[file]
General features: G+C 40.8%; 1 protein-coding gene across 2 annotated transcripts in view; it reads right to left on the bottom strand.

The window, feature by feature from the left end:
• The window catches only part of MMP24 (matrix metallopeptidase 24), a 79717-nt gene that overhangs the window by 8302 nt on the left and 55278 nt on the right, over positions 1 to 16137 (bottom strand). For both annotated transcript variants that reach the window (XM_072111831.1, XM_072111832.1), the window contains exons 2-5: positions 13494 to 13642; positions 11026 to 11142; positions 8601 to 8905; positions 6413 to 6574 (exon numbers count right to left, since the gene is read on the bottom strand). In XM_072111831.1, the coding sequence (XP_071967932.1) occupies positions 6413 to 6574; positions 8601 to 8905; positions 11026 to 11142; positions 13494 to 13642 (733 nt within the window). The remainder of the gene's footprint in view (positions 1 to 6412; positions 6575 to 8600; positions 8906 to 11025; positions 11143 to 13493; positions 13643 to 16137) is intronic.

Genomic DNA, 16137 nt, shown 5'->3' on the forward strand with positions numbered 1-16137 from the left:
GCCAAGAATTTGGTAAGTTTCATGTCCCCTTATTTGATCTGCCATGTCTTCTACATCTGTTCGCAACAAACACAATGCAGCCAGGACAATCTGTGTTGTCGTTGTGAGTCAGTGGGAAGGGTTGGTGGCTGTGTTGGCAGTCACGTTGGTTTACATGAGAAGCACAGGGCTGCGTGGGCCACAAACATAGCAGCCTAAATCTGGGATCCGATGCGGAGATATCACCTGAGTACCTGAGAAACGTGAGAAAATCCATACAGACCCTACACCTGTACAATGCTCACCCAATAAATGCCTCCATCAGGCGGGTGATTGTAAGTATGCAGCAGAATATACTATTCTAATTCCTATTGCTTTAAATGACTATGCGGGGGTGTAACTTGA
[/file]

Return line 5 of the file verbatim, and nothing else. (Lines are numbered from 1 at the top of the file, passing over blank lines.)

GCCAAGAATTTGGTAAGTTTCATGTCCCCTTATTTGATCTGCCATGTCTTCTACATCTGTTCGCAACAAACACAATGCAGCCAGGACAATCTGTGTTGTCGTTGTGAGTCAGTGGGAAGGGTTGGTGGCTGTGTTGGCAGTCACGTTGGTTTACATGAGAAGCACAGGGCTGCGTGGGCCACAAACATAGCAGCCTAAATCTGGGATCCGATGCGGAGATATCACCTGAGTACCTGAGAAACGTGAGAAAATCCATACAGACCCTACACCTGTACAATGCTCACCCAATAAATGCCTCCATCAGGCGGGTGATTGTAAGTATGCAGCAGAATATACTATTCTAATTCCTATTGCTTTAAATGACTATGCGGGGGTGTAACTTGA